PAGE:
Sunday, October 21, 2012

The Rudderless 70's

Was just perusing a few of the Amazon reviews of Marvel Comics: the Untold Story when i ran across this bit:
The history of Marvel reads like a series of epic story arcs. There's the Big Bang of the 'sixties; the rudderless 'seventies; the Jim Shooter era, with an editor-in-chief seemingly dedicated to sabotaging Marvel's entire line of books; the boom and bust years of the early to mid 'nineties, in which the Heroes World distribution debacle and the mass defection of artists from Marvel to Image (who, once there, were incapable of releasing their books on time) helped to put thousands of comic shops out of business, just as Marvel, the former industry leader, declared bankruptcy.
And it caught me in that, as many bad '70's books as there were (and YES, there were some terrible 1970's Marvel Comics), there were a significant handful of truly amazing Marvel Comics that came out in that decade which may be glossed over by that simple phrase in the review above.

I've prepared a number of times, and scrapped, posts about using someone else's properties to make a meaningful personal comment, and just how difficult and, yes, strange it is to think of using someone else's character for that. And yet, with no other venues available, that is exactly what those 1970's arteurs did.

Shall we see the rudderless '70's as a company with no over arching vision? Of course, because if someone was really watching, and Jim Shooter would soon be, we would never have had Steve Englehart doing his own personal take on Watergate with his Secret Empire storyline in Captain America, or Jim Starlin exercising his personal Viet Nam and Catholic upbringings in Captain Marvel and Warlock. Don McGregor wouldn't have been able to make Jungle Action: Starring the Black Panther into a personal forum to battle racism and social injustice, nor made Killraven less a derivative science fiction story than a mediation on the rising and advancing of the last free people traversing North America. Would P. Craig Russell have had the chance to develop his singularly lyrical art elsewhere under a DC house style? Starlin wouldn't have given us Thanos. And Gerber, yes, Gerber would have never breathed life into the Man-Thing, let alone Howard the Duck.

Oh, and have we forgotten that, in 1975, a little book called the All New, All Different X-Man would come along and basically save the industry?

I can't wait to read more on this book.

Having my local bookseller, as always, order it for me, not on Amazon.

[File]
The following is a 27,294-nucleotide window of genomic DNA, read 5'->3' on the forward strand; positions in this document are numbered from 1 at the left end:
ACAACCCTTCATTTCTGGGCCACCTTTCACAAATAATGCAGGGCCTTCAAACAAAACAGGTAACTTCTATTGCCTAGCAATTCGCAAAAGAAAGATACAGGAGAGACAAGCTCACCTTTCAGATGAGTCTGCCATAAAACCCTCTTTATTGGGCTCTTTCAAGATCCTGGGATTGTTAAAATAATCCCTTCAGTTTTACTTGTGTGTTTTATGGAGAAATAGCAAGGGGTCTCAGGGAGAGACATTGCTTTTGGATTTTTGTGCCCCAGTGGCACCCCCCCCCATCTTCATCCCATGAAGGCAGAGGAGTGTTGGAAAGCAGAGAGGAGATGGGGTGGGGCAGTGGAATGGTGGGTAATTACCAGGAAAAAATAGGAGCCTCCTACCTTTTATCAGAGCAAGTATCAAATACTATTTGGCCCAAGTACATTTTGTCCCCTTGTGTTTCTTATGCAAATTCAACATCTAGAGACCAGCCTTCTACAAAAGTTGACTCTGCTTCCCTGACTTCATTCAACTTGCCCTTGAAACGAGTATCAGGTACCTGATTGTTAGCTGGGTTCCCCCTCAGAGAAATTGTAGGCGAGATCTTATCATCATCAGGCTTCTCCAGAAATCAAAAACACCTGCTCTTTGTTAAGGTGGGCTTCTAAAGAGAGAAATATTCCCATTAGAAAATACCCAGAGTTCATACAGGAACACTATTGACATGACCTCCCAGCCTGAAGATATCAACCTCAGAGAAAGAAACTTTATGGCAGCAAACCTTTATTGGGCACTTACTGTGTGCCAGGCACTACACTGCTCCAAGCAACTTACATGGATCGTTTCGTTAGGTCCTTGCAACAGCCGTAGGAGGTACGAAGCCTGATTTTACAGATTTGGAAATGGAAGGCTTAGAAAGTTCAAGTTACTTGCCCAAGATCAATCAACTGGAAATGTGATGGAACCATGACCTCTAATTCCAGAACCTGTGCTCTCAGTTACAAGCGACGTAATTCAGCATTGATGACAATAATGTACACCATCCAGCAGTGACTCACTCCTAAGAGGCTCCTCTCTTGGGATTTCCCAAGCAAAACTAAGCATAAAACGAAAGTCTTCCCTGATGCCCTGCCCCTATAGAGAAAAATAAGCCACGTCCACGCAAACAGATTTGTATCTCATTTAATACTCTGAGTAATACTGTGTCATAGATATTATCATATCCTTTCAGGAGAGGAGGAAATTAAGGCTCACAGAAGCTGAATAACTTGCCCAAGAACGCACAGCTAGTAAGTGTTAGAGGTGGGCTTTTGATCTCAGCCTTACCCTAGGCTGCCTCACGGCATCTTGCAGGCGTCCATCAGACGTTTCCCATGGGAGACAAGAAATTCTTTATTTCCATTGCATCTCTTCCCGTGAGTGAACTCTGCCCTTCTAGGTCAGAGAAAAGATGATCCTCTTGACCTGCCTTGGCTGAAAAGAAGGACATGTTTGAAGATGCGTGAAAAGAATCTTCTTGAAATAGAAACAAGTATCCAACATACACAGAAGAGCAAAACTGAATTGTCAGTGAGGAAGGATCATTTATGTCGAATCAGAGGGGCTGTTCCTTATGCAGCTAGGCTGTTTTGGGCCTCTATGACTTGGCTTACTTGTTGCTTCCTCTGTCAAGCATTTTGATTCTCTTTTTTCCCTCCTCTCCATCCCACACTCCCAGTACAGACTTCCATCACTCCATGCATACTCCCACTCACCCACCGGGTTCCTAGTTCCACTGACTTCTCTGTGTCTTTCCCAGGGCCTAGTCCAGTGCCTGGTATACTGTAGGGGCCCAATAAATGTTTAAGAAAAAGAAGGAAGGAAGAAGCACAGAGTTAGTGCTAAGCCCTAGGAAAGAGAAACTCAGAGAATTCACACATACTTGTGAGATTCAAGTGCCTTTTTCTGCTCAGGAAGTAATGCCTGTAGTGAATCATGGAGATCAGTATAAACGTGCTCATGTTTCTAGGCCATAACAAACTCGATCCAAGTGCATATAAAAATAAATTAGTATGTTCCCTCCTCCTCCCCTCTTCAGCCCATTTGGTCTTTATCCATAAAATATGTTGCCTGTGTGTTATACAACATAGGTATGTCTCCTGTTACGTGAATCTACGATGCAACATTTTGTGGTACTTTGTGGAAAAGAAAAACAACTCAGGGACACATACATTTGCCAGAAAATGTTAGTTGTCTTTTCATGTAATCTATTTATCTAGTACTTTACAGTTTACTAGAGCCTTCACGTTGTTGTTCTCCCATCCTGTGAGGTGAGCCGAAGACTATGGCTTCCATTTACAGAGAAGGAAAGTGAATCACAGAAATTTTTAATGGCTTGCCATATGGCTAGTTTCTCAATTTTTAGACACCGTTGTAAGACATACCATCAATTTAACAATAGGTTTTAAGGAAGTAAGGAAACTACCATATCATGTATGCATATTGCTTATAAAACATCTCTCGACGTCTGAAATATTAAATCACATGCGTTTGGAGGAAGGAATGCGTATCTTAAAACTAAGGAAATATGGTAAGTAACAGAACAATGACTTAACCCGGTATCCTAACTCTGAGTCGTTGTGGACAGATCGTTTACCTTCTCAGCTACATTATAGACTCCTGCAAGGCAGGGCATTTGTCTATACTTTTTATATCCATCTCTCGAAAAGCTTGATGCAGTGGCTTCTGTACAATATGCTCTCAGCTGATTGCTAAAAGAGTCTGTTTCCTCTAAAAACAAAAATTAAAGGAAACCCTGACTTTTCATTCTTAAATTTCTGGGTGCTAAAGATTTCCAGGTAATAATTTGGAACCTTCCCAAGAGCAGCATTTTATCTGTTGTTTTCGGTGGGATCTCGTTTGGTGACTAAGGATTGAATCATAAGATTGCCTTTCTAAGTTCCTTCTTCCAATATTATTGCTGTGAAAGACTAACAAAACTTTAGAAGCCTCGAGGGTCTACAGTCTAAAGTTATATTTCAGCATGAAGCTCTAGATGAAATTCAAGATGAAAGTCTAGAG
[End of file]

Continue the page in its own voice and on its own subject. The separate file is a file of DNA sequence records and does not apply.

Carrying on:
1 comment:

Alex Sheikman said...

I think that the review on amazon was an say the least. There are hundreds of comics coming out every year, and I believe that every "era" brought forth something awesome that inspired the next generation of writers and artists. You have already talked about some of the 70's gems (to which I would like to add Englehart/Rogers Batman, Mantlo/Golden Micronauts, Thomas/Smith Conan, Wein/Wrightson Swamp Thing, Corben's Bloodstar, Chaykin's IronWolf, O'Neil/Kaluta Shadow and the amazing work by Toth and Nino over at the DC horror titles...if anything the 70's was the continuation of individual expression in comics that was started by Adams and Steranko in the 60's), so I want to say a couple of words about the Jim Shooter era that was mentioned in the review. I believe that the 80's continued pushing comics in all kinds of interesting directions. Under Shooter, Marvel started the line of original graphic novels and produced "The Death of Captain Marvel", "StarSlammers", and "Dreadstar". In their regular line of comics John Byrne wrote and drew FF, West Coast Avengers, and Hulk. Simonson took over Thor and turned him into a frog...and who can forget Cloak and Dagger (Mantlo/Leonardi), Moon Knight (Moench/Sienkievicz/Nowlan), Daredevil (Miller/Janson). There were other little milestones along the way, such as a few issues drawn by Michael Golden that were going to inspire Todd McFarline, Jim Lee, and Ron Liefield in the next decade. Over at DC stuff like Teen Titans, Ronin, Watchmen, Swamp Thing (with Alan Moore this time around) and Dark Knight were being produced. It would almost appear that the 80' s could not have been toped...but of course the 90's came by and changed everything :)